An apple a day equals $17 billion a year

Right now is the time of year when the most bountiful pickings from our local family farmers are ready for the table.  Peppers, eggplant, tomatoes, corn, garlic, onions, greens and herbs of all varieties, potatoes, peaches, plums, pears, apples, blueberries, grapes, and more. The list of freshly harvested deliciousness goes on and on.

A trip to your local farmers’ market reveals a cornucopia of fruits and vegetables that scientists now believe to be nutritionally superior to supermarket fare shipped from afar. Did you know that when you alter your diet to include eating just one more serving of a fruit or vegetable –whether it comes from the produce section of your local supermarket or a local farmer—you would significantly improve your health? That single serving could also help to reduce health care costs for yourself and the rest of us.

Turns out that the old adage “An apple a day keeps the doctor away” (or, as the Welsh would say,  “Eat an apple on going to bed, and you’ll keep the doctor from earning his bread”) is true.

Our friends at the Union of Concerned Scientists (UCS) have produced an animated video that explains in simple terms the relationship between the foods you consume, your health, and the impact in real dollars on health care costs.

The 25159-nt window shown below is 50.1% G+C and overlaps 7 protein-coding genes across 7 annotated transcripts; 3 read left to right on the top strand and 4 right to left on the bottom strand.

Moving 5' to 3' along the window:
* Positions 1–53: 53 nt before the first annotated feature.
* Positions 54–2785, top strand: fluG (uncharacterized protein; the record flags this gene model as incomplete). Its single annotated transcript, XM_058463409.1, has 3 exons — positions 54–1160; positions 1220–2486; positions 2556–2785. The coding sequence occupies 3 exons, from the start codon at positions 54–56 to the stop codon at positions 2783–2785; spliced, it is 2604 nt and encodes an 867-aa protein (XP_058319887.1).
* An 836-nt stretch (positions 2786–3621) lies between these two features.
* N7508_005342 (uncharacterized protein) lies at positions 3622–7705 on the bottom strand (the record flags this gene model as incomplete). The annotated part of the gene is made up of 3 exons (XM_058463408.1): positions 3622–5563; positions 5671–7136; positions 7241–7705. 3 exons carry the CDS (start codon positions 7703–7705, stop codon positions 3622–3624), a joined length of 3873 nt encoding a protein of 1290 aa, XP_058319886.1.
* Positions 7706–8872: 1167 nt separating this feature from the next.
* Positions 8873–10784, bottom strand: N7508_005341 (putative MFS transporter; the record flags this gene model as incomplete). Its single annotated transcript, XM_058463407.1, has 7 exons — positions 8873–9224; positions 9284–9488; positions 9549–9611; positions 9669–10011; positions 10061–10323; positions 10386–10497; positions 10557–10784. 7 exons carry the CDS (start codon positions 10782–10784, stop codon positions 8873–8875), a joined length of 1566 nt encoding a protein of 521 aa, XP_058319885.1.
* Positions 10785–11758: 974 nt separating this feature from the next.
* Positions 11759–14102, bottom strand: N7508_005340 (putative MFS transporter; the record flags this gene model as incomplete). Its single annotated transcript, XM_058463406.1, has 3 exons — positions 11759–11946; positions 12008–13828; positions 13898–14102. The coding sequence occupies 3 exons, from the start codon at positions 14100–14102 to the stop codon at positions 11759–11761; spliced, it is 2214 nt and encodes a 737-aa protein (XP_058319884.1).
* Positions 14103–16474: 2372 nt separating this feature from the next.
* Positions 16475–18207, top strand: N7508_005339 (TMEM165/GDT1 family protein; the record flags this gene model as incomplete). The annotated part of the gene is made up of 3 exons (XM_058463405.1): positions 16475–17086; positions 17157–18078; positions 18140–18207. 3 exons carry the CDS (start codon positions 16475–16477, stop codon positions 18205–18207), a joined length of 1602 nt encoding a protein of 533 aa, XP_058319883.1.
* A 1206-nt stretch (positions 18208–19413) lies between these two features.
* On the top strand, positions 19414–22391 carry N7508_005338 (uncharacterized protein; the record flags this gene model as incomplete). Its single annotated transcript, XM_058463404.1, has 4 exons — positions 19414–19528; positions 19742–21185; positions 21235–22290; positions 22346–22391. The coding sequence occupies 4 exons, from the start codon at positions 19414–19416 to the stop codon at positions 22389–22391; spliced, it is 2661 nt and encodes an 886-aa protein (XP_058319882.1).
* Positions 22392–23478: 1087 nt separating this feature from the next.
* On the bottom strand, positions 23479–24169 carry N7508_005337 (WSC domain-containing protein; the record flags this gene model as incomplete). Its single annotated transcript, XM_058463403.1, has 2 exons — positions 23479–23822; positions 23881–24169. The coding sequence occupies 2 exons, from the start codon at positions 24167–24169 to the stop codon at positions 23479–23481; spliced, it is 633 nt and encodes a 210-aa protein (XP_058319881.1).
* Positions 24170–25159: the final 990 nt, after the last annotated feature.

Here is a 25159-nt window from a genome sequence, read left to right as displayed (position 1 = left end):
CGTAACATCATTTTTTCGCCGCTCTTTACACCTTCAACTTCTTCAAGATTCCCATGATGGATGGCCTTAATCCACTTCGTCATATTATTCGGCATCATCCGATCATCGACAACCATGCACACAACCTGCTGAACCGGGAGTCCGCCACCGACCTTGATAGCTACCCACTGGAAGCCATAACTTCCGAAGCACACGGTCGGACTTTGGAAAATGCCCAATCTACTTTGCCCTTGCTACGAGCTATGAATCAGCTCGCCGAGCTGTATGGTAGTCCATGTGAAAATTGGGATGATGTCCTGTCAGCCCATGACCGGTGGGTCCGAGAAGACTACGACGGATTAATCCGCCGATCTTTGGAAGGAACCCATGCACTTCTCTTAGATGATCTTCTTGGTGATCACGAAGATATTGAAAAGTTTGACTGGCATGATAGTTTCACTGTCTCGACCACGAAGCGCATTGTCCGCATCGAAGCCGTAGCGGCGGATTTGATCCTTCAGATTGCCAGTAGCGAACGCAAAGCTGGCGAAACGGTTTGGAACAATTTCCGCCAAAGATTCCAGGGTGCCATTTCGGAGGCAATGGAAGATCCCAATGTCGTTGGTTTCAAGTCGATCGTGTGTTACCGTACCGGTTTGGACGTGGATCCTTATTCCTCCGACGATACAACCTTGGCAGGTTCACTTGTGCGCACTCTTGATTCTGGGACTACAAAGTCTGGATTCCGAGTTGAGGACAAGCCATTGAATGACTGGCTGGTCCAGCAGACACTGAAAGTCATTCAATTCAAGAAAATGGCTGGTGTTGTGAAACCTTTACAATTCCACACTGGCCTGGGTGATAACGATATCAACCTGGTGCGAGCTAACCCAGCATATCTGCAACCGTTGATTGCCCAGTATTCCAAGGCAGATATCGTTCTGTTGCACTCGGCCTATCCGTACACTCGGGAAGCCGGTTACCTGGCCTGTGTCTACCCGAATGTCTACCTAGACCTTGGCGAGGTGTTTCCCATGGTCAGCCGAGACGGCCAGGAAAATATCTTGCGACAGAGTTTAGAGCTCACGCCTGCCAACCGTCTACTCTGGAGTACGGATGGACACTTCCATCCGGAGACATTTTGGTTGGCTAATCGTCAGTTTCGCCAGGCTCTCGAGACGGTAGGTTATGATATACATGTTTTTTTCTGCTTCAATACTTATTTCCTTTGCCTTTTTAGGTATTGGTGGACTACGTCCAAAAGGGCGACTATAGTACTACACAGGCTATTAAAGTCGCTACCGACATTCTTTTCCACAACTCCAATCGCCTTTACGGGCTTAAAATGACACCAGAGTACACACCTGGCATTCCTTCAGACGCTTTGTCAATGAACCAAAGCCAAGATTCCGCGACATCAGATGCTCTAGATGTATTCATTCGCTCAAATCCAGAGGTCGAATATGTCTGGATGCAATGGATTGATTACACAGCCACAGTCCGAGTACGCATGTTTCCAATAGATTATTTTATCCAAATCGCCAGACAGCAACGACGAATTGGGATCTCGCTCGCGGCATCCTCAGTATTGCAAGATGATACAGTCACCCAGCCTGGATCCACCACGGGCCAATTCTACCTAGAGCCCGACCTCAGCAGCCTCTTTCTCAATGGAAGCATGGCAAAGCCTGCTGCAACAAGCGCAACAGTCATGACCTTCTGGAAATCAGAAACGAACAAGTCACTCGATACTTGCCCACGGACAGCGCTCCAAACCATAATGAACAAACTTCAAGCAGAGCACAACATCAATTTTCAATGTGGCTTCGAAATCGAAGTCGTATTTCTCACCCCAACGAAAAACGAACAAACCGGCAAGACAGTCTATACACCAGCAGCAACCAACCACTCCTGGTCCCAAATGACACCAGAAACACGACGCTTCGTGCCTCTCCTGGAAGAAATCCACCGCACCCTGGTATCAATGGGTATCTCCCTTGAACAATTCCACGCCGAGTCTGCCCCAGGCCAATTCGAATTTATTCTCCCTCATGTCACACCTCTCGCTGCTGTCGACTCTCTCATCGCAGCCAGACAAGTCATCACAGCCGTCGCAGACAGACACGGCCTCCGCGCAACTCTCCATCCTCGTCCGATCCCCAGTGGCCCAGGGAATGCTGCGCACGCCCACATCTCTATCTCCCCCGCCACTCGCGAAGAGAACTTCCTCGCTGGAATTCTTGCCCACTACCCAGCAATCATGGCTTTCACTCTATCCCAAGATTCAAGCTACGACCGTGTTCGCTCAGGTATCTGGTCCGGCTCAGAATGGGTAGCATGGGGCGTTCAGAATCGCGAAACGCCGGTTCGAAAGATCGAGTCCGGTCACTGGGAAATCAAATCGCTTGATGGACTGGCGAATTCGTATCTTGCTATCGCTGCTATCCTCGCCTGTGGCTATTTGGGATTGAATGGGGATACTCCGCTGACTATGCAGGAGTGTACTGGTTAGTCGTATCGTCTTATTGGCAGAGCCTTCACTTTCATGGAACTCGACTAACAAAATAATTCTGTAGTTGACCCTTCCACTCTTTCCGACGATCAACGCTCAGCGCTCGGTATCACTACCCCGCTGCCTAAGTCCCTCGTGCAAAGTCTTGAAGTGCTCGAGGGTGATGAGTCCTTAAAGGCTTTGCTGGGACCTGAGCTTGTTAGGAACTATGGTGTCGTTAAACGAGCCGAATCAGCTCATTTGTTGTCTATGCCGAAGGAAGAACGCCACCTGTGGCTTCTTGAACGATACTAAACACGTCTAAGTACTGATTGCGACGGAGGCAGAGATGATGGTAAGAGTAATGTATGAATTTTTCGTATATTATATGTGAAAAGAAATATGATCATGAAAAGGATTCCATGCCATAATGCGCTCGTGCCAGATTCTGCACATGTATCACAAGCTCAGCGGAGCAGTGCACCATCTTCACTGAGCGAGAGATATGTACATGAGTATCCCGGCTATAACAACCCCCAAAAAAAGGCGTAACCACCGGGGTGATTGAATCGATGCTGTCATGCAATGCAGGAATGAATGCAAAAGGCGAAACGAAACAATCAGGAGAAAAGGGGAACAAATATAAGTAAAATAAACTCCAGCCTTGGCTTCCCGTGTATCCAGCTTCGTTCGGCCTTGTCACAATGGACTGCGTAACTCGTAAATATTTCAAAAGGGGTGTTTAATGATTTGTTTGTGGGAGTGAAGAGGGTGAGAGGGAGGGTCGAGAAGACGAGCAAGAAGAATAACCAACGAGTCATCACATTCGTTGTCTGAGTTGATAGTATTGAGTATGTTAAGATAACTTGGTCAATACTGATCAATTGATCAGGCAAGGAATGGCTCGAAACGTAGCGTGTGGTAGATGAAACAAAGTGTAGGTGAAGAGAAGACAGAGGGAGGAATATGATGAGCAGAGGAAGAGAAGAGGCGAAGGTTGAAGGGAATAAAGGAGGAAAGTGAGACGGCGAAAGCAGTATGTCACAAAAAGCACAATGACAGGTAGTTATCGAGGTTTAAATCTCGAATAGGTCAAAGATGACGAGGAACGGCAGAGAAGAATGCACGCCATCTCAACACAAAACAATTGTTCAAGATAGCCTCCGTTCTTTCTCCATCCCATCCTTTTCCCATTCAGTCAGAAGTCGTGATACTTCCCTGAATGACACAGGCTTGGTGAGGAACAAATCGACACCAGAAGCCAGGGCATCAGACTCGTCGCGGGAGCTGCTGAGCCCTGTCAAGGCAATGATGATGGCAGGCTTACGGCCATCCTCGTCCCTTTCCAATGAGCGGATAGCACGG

As advocates for public policy that reflects good science, UCS explains how the federal farm bill’s entrenched subsidies to farmers to grow corn and soybeans—used primarily in the production of junk food—end up making unhealthy junk food cheap and healthy fruits and vegetables expensive.  That intentional cost imbalance impacts everyone,as an obesity epidemic caused by junk-food consumption results in a host of preventable diseases whose treatments explode the cost of health care.

Watch the UCS video and you’ll learn that 725,000 people die each year in the U.S. from preventable health problems related to coronary heart disease and stroke. You’ll also learn that we collectively spend $94 billion treating those diseases.

And the projected number of friends and family whose lives could be saved each year if they’d consume just one more serving of fruits or vegetables? 30,000. What about the collective savings in health care costs?  $5 billion.  And what if everyone pushed themselves just a bit and ate 2.5 cups of vegetables and 2 cups of fruit daily?  That change alone could prevent more than 127,000 premature deaths each year and save an astounding $17 billion in medical costs.